The common elderberry is a deciduous shrub with bright white flowers and small, dark berries. Known by many different names, including black elderberry, this shrub makes a lovely addition to a garden or landscape with its leaves, sprays of flowers, and fruits. It also has medicinal and culinary uses. Elderberry fruits are edible but only when they are fully ripened. The unripe fruits are considered poisonous. It's best to cook them instead of eating them raw. Some people can be allergic to the fruit or flowers.
This plant is categorized as Sambucus nigra. It is a member of the Caprifoliaceae family, which also contains the viburnum trees and shrubs (Viburnum spp.), beautybush (Kolkwitzia amabilis), honeysuckles (Lonicera spp.), and weigelas (Weigela spp.). Sometimes Sambucus nigra is placed in a newer family called Adoxaceae.
This is a shrub of many names, including common elderberry, black elderberry, common elder, black elder, Judas tree, bore tree, pipe tree, European elderberry, blue elderberry, elder bush, and European elder.
Preferred USDA Hardiness Zones
If you are in zones 5 through 7, you should be able to plant this shrub in your yard. It is native to northern Africa, Asia, and Europe.
Size and Shape
At maturity, Sambucus nigra will be up to 20 feet tall, depending on the variety. It can form into a round mound or a small tree.
This plant can be successfully grown in a location that has either full sun or part shade.
Foliage, Flowers, and Fruit
The leaves are compound and have three to nine leaflets that are in an opposite arrangement. The small white flowers form in a cluster called a cyme and are produced during the summer. The are used in making wines, cordials, and syrups. In the fall, you can start collecting the small black fruit after they are completely ripe. As a reminder, they should be cooked before eating for safety. For some fun, you might like to try an elderberry flower fizzy drink or and elderberry tincture.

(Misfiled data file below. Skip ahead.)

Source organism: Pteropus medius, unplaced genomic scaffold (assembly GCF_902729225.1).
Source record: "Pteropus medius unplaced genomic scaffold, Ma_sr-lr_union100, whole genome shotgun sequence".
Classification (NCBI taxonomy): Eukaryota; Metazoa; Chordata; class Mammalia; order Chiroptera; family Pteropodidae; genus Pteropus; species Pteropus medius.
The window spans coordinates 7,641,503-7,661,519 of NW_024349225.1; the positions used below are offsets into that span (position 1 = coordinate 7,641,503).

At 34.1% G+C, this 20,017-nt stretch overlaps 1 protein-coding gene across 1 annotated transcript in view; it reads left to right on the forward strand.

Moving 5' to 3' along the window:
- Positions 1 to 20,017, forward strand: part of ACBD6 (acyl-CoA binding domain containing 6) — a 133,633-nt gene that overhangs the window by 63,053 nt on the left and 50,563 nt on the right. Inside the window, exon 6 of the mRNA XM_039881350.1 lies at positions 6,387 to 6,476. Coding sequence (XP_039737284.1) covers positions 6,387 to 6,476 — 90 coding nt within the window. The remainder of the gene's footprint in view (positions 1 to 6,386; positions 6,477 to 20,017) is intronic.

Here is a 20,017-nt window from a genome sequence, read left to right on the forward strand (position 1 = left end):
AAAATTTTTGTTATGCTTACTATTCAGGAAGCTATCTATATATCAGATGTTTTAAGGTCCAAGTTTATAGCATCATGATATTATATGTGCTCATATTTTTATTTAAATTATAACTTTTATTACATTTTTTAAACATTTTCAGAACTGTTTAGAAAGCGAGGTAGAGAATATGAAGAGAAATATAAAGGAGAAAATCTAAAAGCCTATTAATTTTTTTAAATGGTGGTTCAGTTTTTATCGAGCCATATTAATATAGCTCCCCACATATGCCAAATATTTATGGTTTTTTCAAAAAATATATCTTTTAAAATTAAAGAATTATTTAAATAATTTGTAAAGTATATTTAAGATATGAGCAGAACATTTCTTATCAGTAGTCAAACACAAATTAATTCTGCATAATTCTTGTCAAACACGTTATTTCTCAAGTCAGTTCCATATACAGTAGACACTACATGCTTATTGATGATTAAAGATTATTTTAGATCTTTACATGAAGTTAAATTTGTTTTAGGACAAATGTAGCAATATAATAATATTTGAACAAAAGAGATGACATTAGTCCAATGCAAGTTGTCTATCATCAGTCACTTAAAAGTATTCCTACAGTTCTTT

Design Tips for Common Elderberry
Elderberry varieties with purple leaves include 'Black Beauty', 'Black Lace', 'Purpurea', and 'Thundercloud'. If you would like leaves that are variegated, look for 'Albo-variegata', 'Madonna' and 'Pulverulenta'. Elderberry is a lovely addition for a wildlife garden. Birds are especially known to snack on the fruits. Bees, butterflies, and hummingbirds will also visit.
This shrub can grow in many different types of soils. New plants can be propagated through cuttings or seeds. Cuttings are needed if you are working with a specific cultivar.
Maintenance and Pruning
The common elderberry is very tolerant of pruning and can be cut all the way down to the ground in late winter to help keep the shrub healthy and neat. You will need to prune away suckers to keep them in check, or they may spread throughout your garden.
Pests and Diseases of the Common Elderberry
There usually aren't too many pest problems with this shrub. You may potentially see some of the following:
- Aphids (Aphis sambuci)
- Currant borer (Synanthedon tipuliformis)
- Elder shoot borer (Achatodes zeae)
- Eriophyid mites (Eriophyidae Family)
- Fall webworm (Hyphantria cunea)
- Gall mite (Epitrimerus trilobus)
- Grape mealybug (Pseudococcus maritimus)
- Marbled orchard tortrix (Hedya nubiferana)
- Potato flea beetles (Epitrix spp.)
- Rose chafer (Macrodactylus subspinosus)
- San Jose scale (Quadraspidiotus perniciosus)
- Sap beetles (Nitidulidae Family)
- Thrips (Order Thysanoptera)
- Two-spotted spider mite (Tetranychus urticae)
You will also probably not have many problems with diseases. Ones that may appear include:
- Elder whitewash fungus (Hyphodontia sambuci)
- Rots and decays
- Powdery mildew
- Tomato ringspot virus (Nepovirus spp.)
- Verticillium wilt